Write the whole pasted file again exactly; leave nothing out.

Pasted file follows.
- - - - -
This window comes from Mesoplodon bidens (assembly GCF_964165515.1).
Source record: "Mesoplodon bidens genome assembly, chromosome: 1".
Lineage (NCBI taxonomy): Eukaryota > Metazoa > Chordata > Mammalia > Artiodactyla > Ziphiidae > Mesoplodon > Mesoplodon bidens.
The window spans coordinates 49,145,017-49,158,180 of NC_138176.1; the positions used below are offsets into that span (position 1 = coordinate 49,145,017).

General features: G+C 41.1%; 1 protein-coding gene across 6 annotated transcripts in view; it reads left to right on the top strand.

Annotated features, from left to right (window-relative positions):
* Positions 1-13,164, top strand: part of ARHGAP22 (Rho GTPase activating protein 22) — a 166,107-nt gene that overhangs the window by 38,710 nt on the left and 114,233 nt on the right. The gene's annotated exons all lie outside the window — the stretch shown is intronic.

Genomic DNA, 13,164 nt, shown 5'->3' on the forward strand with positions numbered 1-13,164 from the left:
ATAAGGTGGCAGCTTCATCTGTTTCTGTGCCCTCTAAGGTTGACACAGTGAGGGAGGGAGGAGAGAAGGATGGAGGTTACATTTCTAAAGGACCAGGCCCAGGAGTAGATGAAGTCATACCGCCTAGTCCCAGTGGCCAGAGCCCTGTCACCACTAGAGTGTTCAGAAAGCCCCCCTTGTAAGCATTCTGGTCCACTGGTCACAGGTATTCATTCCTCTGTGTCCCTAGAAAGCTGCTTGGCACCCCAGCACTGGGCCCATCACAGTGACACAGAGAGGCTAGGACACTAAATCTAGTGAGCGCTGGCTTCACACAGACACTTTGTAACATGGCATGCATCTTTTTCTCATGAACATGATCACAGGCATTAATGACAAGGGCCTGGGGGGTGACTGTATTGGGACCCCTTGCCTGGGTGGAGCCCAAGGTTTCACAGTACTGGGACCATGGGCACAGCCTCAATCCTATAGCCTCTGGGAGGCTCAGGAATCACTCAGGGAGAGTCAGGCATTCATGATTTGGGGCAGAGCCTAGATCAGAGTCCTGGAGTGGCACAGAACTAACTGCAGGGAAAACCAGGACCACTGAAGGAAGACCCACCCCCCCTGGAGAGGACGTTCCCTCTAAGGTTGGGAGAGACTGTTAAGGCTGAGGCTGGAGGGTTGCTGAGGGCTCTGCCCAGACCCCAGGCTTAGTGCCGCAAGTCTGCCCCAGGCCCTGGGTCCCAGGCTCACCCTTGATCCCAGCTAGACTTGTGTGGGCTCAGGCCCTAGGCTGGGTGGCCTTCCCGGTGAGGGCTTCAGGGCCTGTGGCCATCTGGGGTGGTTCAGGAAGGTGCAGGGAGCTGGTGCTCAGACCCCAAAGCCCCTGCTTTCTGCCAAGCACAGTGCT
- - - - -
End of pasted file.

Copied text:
This window comes from Mesoplodon bidens (assembly GCF_964165515.1).
Source record: "Mesoplodon bidens genome assembly, chromosome: 1".
Lineage (NCBI taxonomy): Eukaryota > Metazoa > Chordata > Mammalia > Artiodactyla > Ziphiidae > Mesoplodon > Mesoplodon bidens.
The window spans coordinates 49,145,017-49,158,180 of NC_138176.1; the positions used below are offsets into that span (position 1 = coordinate 49,145,017).

General features: G+C 41.1%; 1 protein-coding gene across 6 annotated transcripts in view; it reads left to right on the top strand.

Annotated features, from left to right (window-relative positions):
* Positions 1-13,164, top strand: part of ARHGAP22 (Rho GTPase activating protein 22) — a 166,107-nt gene that overhangs the window by 38,710 nt on the left and 114,233 nt on the right. The gene's annotated exons all lie outside the window — the stretch shown is intronic.

Genomic DNA, 13,164 nt, shown 5'->3' on the forward strand with positions numbered 1-13,164 from the left:
ATAAGGTGGCAGCTTCATCTGTTTCTGTGCCCTCTAAGGTTGACACAGTGAGGGAGGGAGGAGAGAAGGATGGAGGTTACATTTCTAAAGGACCAGGCCCAGGAGTAGATGAAGTCATACCGCCTAGTCCCAGTGGCCAGAGCCCTGTCACCACTAGAGTGTTCAGAAAGCCCCCCTTGTAAGCATTCTGGTCCACTGGTCACAGGTATTCATTCCTCTGTGTCCCTAGAAAGCTGCTTGGCACCCCAGCACTGGGCCCATCACAGTGACACAGAGAGGCTAGGACACTAAATCTAGTGAGCGCTGGCTTCACACAGACACTTTGTAACATGGCATGCATCTTTTTCTCATGAACATGATCACAGGCATTAATGACAAGGGCCTGGGGGGTGACTGTATTGGGACCCCTTGCCTGGGTGGAGCCCAAGGTTTCACAGTACTGGGACCATGGGCACAGCCTCAATCCTATAGCCTCTGGGAGGCTCAGGAATCACTCAGGGAGAGTCAGGCATTCATGATTTGGGGCAGAGCCTAGATCAGAGTCCTGGAGTGGCACAGAACTAACTGCAGGGAAAACCAGGACCACTGAAGGAAGACCCACCCCCCCTGGAGAGGACGTTCCCTCTAAGGTTGGGAGAGACTGTTAAGGCTGAGGCTGGAGGGTTGCTGAGGGCTCTGCCCAGACCCCAGGCTTAGTGCCGCAAGTCTGCCCCAGGCCCTGGGTCCCAGGCTCACCCTTGATCCCAGCTAGACTTGTGTGGGCTCAGGCCCTAGGCTGGGTGGCCTTCCCGGTGAGGGCTTCAGGGCCTGTGGCCATCTGGGGTGGTTCAGGAAGGTGCAGGGAGCTGGTGCTCAGACCCCAAAGCCCCTGCTTTCTGCCAAGCACAGTGCT